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Katie Walsh being heavily backed to become the first female jockey to win the Aintree Grand National on Saturday


Katie Walsh

Katie Walsh

Katie Walsh

Baie Des Iles has been all the rage with punters as momentum builds around Katie Walsh's mount in the Randox Health Grand National.

Walsh will be teaming up with her husband, trainer Ross O'Sullivan, and is confident seven-year-old mare Baie Des Iles can give a bold account in the Aintree spectacular on Saturday, granted the requisite luck in running.

Walsh - who finished third aboard Seabass in 2012 - is bidding to become the first woman to ride the winner of the world-famous race, with Bryony Frost and Rachael Blackmore also targeting the same accolade aboard Milansbar and Alpha Des Obeaux respectively.

She said: "There is so much luck involved in a Grand National. It can depend on where you've been positioned throughout the race or whether you're behind a horse who doesn't jump well. There are a lot of variables involved.

"Every runner has a chance of winning the Grand National - you just do not know what is going to happen. We're really excited about Baie Des Iles and it will be great to be a part of the race again - I'm really looking forward to it."

Walsh's mount was a creditable third in the Grand National Trial at Punchestown back in February on heavy ground and conditions on Merseyside are not expected to pose a problem.

She added: "She has plenty of form on heavy ground, but she has a good action and I think better ground wouldn't be too much of an issue, either. We're counting down the days now, but it's going to be a great experience.

"I'm looking forward to riding in the race again and especially for Ross."

Rising star Frost teamed up with Milansbar to good effect back in January to win the Classic Chase at Warwick and octogenarian owner Robert Bothway is hoping the pair can triumph again.

He told Racing UK: "We were hoping to run in the National last year, but we didn't get in and this year when we were down the list, we didn't dream of getting in.

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"He's always jumped well. He's by Milan, he stays forever, the wetter the better and he never hesitates at a fence.

"When he won at Warwick, Bryony had never sat on him before and she just gelled with him straight away. He won 11 lengths and would have gone round again and I was so glad Paul Nicholls let her ride him this year.

"I'd been following her with the winners she'd had and she gelled with the horse.

"She said her father (1989 Grand National-winning jockey Jimmy Frost) had given her plenty of advice and said if everything goes all right he'll be in the first five.

"I'm not a very good watcher, but I will watch it. It would mean very everything (to win it). I'm over 80 now and it would be a dream come true."

Paddy Power offer 20-1 from 33s about Baie Des Iles, with spokesman Paul Binfield saying: "The Katie Walsh factor is definitely coming into play with punters taking the view Baie Des Iles has the right profile for the race and remembering how Katie only got collared at the elbow a few years ago when a magnificent third on Seabass."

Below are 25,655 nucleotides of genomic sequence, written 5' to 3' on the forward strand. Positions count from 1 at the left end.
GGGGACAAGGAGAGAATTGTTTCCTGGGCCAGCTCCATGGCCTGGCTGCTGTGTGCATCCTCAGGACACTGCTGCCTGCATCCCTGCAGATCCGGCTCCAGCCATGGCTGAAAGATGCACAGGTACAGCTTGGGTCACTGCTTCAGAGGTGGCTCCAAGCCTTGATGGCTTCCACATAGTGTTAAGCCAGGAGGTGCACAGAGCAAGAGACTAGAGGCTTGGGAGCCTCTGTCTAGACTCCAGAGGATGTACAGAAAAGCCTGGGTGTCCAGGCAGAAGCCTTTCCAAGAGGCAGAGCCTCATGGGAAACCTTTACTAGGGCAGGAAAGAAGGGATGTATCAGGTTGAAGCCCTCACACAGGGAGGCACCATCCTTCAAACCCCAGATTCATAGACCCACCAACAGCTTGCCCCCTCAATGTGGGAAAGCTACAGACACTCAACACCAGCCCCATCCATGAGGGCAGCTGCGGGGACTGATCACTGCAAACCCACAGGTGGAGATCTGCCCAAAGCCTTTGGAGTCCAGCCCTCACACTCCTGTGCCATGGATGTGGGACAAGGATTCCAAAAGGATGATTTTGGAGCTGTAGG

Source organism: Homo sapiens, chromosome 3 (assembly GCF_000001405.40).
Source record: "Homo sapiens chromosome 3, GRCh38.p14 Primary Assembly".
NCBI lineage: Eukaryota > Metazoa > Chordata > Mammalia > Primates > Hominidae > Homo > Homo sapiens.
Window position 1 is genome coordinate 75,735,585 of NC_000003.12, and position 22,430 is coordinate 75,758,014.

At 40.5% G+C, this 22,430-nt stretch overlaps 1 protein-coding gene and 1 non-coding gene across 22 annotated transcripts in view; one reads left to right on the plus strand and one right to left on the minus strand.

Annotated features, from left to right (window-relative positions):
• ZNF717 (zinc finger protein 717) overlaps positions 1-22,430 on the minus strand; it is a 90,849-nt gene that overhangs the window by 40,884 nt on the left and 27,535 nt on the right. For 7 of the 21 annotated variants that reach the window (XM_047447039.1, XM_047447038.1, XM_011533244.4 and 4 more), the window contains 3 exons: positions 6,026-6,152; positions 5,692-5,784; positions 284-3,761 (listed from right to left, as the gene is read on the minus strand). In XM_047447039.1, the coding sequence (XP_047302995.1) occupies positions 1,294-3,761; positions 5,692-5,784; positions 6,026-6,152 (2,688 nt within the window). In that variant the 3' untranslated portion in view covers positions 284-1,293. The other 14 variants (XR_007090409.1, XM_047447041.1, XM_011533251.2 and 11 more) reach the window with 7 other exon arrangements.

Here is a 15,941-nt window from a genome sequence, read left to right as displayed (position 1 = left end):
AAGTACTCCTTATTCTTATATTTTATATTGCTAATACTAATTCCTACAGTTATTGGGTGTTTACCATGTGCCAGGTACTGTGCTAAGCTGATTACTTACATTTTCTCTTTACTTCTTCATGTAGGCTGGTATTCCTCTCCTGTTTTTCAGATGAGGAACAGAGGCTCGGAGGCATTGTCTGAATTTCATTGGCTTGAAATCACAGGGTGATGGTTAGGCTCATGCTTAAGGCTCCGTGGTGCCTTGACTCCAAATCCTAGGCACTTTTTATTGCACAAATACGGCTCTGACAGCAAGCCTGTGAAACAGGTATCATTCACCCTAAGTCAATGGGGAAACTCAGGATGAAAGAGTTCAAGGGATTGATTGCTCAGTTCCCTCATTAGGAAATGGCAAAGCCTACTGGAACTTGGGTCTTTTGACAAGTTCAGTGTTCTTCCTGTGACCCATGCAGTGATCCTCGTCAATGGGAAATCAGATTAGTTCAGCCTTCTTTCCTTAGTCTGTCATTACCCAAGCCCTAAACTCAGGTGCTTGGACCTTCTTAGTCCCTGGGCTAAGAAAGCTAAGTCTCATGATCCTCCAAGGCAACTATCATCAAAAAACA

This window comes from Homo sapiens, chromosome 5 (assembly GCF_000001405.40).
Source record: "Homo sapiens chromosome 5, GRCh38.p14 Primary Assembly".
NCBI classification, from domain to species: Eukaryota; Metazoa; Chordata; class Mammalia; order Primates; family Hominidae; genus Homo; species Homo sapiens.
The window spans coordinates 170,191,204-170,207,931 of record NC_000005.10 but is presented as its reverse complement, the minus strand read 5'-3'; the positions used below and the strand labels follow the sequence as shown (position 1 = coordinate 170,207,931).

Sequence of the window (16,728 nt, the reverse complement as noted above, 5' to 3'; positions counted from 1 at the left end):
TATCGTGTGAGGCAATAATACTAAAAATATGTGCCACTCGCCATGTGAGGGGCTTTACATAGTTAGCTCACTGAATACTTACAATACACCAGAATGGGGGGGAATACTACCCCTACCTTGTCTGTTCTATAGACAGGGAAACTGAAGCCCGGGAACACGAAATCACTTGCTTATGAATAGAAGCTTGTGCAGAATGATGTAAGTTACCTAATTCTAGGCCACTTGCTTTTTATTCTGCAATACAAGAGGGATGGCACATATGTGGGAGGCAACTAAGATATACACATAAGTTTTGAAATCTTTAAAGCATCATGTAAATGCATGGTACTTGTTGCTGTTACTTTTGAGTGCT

Betway's Alan Alger said: "Katie Walsh tends to attract some attention in the betting when she has a ride in the National and this year looks no different. Her mount has been very popular in the last 24 hours and looks like being this year's big gamble.

"The mare has been backed into 20-1 having been a 33/1 shot on Monday with punters seemingly choosing to ignore the fact a mare hasn't won the famous race since Nickel Coin in 1951.

"Walsh has some good experience over the National fences and is our favourite to perform best of the female jockeys at 11-10, ahead of Bryony Frost at 2-1 and Rachael Blackmore at 11-4."

Blaklion has been at the head of the ante-post market for some time, despite defeat in gruelling ground at Haydock in February.

The Nigel Twiston-Davies-trained nine-year-old looked the winner for a long way last year, but ultimately had to settle for fourth.

Assistant trainer Carl Llewellyn said: "There's a big difference between recent heavy rain which makes the ground wet but easier to get through than gluey ground. He can get through wet ground as long as it is not deep and holding.

"I've got no worries about his stamina not lasting out this year.

"I think he jumped and pulled his way to the front too early in last year's Grand National and we will learn from that.

"He used too much energy from the fourth-last to the final fence. If Sam (Twiston-Davies) holds on to him for a lot longer in this year's race, then we would be hopeful of a big run."

The going on all three courses at Aintree was officially changed to soft on Tuesday after, eight millimetres of rain in the last 24 hours.

Clerk of the course Andrew Tulloch said: "On the Grand National course, the going is approaching heavy at the Canal Turn.

"The rain today cleared by 11am and, looking at the forecast going forward, most of the rain should now be behind us. Further precipitation is set to come in the form of showers for the rest of the week."

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